The other two books I read by him, off-season and the girl next door are horror classics. This one is even more plausible feeling than the later, which was based on a true story. This is gut-punch horror with one of the best portraits of evil that in horror fiction. Not for the faint of heart. Make sure your mind is in the right place, there is some real unpleasantness to be encountered in this book, and a pitch-black ending.
As a big Steven king fan I've come to love Jack Ketchum. I've read many horrors in all forms. I can say I've never found one that I could not finish and thoroughly enjoy. This book however is very disturbing to say the least. many times I thought I can't read any more, but it's such a well written story that you can't not either. It truly is a paige turner and inspite of the subject matter I would most definitely recommend this book. And when you think I can't read no more do yourself a favor and keep going.
Jack Ketchum's Stranglehold is horrific, to be sure, but more than that it's an open indictment of the American justice system. Part courtroom drama, part police procedural, part serial killer origin story, and part an examination of the dysfunction of one family, the narrative never quite comes together with any measure of satisfaction. Forget the numerous typographical errors. Forget the occasional point-of-view leaps between characters from one paragraph to the next. We know why you're here.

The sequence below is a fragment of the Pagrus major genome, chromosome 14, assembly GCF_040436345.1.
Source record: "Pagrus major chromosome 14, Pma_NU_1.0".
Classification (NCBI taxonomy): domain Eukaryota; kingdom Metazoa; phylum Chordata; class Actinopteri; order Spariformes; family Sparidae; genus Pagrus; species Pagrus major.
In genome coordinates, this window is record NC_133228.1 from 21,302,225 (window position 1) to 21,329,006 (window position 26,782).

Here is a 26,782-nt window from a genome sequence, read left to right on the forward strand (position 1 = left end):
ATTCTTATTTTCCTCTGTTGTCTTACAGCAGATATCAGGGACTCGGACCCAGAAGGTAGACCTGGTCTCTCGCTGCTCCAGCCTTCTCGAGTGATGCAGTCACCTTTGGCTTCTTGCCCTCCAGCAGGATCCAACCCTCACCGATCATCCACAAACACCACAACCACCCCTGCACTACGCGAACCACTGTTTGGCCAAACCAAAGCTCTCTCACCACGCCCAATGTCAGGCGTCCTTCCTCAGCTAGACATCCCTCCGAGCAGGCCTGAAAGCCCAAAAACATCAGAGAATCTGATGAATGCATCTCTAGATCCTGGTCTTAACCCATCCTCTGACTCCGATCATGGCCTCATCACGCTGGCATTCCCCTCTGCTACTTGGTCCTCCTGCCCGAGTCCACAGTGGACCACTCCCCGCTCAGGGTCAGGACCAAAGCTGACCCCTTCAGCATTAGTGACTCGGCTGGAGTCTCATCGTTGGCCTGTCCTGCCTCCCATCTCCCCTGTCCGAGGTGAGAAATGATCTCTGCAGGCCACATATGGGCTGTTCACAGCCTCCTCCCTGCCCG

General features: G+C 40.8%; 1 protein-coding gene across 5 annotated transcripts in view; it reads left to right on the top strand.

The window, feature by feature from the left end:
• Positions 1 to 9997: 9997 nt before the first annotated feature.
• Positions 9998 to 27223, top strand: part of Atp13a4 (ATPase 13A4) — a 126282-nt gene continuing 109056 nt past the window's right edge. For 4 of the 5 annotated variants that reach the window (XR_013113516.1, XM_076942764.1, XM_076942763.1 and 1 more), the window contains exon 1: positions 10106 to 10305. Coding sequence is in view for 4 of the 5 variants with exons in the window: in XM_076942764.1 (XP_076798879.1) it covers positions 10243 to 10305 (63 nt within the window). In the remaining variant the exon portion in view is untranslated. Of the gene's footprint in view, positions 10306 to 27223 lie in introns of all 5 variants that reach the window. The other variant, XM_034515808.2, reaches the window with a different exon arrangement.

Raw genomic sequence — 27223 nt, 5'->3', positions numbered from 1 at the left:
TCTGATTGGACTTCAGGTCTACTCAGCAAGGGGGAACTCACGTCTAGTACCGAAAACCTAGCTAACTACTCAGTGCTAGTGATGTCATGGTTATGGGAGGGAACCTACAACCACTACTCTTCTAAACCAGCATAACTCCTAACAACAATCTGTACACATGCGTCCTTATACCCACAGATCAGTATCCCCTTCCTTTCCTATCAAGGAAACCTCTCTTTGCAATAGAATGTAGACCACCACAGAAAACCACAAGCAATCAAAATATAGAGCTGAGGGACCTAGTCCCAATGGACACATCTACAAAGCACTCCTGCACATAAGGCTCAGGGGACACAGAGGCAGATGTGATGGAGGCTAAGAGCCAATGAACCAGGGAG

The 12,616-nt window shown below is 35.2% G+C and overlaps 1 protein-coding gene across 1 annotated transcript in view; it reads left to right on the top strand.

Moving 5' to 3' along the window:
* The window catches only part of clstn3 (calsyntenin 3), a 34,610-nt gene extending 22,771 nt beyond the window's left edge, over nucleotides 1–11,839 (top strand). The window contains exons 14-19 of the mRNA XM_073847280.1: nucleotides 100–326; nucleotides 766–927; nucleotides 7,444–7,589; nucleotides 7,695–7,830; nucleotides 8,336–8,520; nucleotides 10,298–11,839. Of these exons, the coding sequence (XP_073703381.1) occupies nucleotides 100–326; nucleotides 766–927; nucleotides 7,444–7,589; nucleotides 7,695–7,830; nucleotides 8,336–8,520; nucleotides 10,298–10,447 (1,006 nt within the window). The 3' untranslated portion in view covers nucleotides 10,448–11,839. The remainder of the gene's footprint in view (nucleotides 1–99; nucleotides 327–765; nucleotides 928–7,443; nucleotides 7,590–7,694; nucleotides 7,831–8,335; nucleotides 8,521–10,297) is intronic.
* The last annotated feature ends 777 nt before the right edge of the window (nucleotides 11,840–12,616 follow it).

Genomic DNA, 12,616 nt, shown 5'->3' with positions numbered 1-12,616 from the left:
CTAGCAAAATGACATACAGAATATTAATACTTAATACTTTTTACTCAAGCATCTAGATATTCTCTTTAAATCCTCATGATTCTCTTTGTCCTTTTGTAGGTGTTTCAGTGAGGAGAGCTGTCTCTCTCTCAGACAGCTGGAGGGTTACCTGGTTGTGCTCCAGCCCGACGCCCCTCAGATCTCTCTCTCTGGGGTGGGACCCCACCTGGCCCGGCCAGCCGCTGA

The depravity, in true Ketchum form, appears full-force but (also in Ketchum form) much of it is gratuitous, graphic, and exploitative. The author has built a following on such cornerstones, so I'm not using these to detract from the book. The many inconsistencies and plot holes (not to mention contrived plot devices) do so just as well. Consider the passage in which our protagonist calls 911 nearly hysterical because her son is in mortal danger and the operator proceeds to argue with her as to why police assistance cannot be dispatched immediately. It would never happen. Another theme Ketchum uses to his detriment are apologists for characters. All the characters who CAN help the protag and her son simply cannot seem to get their acts together and all seem to say "Hey, we're sorry, but our hands our tied. We can't do anything." Unacceptable, even when skewering the justice system. If that's your mission, you must undertake it believably and, sadly, Mr. Ketchum failed to do so in this case.
KETCHUM is one of the most underrated authors out there. He does it again with another great novel in STRANGLEHOLD. Very fast paced read, hard to put down. One of the reasons I love Ketchum's work so much is that it is believable, scary thing happen to regular people without the supernatural asspects of most horror authors. (except in his novel SHE WAKES which is my least fav book of his). Stranglehold is a novel of suspense, horror and retribution. Thank you kindle for releasing this hard to find gem. If new to Ketchum I recommend first reading THE GIRL NEXT DOOR, it will change your life and you will be a Ketchum fan too, that is if you can get through it.